ARTIST: SAN MINN
San Minn (b. 1951, Myanmar) majored in Biology at Rangoon Art and Science University, when he started painting under several eminent painters U Nyunt Tin, U Ba Lon Lay, U Lun Gywe, U Thu Kha and U Nann Waii. A founder of Gangaw Village and Inya Gallery, both artist operatives, he has been an important supporter of modern art development in Yangon, organising and exhibiting in more than 100 shows. Internationally he has exhibited at ‘Omnibus’, Gallery Voice, Kyoto (1995), “Oriental Curtain”, Cologne and Helsinki (1999 and 2001), “The End of Growth”, Heinrich Boll Foundation, Bangkok (2001), “Myanmar Contemporary Art”, Chiangmai University, Chiangmai, and “Freedom in Blossom”, Fukuoka Asian Art Museum (2012). He was artist-in-residence at NIFKA, Helsinki (2006).
CATCHING UP WITH: SAN MINN
With decades of military rule giving way to democratic reform, what is your view on the current arts scene in Myanmar?
In Myanmar, we get a little more freedom now than before. The current arts scene is slowly changing. Censorship might slowly be stripped down, but I am still cautious and apprehensive of the situation.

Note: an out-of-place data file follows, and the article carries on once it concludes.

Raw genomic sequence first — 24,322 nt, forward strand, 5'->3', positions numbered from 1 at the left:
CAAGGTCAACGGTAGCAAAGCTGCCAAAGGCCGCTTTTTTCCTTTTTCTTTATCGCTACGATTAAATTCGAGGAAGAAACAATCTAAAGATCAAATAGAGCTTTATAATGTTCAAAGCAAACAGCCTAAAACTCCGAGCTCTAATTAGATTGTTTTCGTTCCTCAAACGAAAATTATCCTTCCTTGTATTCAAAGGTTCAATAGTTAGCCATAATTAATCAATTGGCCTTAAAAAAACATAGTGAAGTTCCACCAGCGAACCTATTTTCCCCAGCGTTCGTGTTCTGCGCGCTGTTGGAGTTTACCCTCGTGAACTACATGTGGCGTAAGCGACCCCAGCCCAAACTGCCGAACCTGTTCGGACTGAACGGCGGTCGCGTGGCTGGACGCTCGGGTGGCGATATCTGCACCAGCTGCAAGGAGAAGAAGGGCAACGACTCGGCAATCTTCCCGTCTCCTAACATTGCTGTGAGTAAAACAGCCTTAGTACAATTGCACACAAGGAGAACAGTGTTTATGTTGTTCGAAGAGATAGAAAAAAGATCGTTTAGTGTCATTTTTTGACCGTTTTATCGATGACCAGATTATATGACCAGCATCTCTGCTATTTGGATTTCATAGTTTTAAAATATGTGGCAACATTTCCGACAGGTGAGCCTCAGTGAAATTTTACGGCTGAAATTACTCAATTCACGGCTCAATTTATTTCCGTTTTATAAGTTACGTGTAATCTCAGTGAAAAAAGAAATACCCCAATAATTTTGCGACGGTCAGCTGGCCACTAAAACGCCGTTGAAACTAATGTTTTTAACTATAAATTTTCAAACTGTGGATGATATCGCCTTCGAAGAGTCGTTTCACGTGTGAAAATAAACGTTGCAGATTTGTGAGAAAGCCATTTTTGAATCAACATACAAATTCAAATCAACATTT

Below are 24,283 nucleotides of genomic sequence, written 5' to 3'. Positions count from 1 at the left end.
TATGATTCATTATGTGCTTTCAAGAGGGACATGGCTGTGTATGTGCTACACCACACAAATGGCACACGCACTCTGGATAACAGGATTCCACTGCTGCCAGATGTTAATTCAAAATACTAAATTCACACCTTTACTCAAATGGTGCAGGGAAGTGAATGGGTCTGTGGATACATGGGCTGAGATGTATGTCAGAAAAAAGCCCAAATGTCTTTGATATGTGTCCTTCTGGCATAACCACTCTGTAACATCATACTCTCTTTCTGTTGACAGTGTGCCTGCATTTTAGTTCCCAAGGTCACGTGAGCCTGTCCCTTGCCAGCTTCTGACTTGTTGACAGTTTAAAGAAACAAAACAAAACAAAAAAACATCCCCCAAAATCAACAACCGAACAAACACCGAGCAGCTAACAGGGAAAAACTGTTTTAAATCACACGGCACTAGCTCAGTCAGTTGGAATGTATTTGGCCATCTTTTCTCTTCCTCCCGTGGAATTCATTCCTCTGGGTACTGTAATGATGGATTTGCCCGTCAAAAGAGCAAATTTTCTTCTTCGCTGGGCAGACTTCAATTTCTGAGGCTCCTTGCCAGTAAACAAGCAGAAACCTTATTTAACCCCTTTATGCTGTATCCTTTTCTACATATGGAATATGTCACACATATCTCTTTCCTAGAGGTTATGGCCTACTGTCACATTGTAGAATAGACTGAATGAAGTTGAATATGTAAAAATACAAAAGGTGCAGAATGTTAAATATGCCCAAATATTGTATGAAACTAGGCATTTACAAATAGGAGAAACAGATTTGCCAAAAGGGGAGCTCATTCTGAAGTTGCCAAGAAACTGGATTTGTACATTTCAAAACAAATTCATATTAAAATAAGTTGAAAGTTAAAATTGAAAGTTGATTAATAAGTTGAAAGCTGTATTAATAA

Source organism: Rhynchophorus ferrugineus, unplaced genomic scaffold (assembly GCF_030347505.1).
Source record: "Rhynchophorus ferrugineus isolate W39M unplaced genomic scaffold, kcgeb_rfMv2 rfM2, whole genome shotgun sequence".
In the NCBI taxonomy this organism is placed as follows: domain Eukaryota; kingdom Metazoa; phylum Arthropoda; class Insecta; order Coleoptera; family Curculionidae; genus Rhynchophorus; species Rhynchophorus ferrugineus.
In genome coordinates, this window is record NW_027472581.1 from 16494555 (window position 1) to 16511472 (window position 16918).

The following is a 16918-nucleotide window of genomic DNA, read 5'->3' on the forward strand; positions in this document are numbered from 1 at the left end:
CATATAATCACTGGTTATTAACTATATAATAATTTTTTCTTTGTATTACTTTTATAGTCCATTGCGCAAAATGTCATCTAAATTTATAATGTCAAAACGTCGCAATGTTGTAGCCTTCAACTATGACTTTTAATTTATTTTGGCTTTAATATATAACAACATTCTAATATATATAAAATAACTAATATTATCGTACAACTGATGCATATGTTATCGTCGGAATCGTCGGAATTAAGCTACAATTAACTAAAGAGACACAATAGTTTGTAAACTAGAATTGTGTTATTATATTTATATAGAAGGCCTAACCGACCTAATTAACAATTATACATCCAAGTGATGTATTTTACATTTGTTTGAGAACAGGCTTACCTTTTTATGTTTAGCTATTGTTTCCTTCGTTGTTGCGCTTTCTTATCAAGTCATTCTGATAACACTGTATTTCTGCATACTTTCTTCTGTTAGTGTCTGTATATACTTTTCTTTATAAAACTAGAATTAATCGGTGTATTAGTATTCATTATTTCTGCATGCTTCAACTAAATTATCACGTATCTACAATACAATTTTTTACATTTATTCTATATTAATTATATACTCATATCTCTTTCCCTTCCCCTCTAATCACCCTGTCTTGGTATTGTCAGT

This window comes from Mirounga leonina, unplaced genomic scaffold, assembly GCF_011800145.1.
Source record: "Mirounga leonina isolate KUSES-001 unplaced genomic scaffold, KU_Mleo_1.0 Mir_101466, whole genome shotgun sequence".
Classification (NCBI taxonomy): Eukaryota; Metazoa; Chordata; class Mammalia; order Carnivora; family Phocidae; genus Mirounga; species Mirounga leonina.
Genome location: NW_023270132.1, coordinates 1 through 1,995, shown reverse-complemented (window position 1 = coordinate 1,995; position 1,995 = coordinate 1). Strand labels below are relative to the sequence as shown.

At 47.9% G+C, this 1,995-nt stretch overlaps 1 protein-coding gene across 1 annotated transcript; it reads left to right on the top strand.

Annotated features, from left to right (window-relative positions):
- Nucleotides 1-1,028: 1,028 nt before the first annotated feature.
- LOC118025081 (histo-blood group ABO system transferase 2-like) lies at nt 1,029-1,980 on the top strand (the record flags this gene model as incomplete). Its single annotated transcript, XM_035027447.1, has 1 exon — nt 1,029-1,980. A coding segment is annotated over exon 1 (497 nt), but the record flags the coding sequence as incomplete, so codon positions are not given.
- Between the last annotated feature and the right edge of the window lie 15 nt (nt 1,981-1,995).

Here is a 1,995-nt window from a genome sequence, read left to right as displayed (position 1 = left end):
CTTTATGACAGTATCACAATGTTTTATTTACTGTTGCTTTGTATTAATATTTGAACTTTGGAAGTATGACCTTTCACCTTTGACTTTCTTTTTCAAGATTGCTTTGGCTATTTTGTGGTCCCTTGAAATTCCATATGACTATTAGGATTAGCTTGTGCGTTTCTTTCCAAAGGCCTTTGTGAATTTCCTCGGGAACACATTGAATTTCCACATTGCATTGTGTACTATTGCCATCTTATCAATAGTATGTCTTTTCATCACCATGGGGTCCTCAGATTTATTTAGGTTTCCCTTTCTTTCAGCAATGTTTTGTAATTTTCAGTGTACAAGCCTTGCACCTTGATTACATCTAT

Tell us about your “ Weapons” Series- talk us through the conceptualisation and process.
I have done 3 solo shows of my “Guns” series. I got the inspiration from American artist James Rosenquist’s old catalogue in 1992.
I also started to collect data by procuring books from street stalls about guns. After much research, I created some gun paintings and tested reactions in various group shows. The censorship board would allow me to exhibit my Gun series at times, and other times they wouldn’t. It was the only way to repeatedly try and show my works in public.
Tell us how you fell in love with art and what your biggest challenge has been in the last 30 years of being an artist?
I fell in love with art when I was a child. But growing up during the socialist period in Burma was extremely challenging. I underwent many bitter and painful experiences in the last 30 years as an artist- especially with censorship and poverty. It has also been difficult especially with the scarcity of art materials and a space for me to paint, but I have adjusted accordingly.
Tell us about your next series? What can we expect to see?
My next series is the “Prison Series”. It illustrates what life would be like as a prisoner in jail and an experience that resonates with my own experience in jail.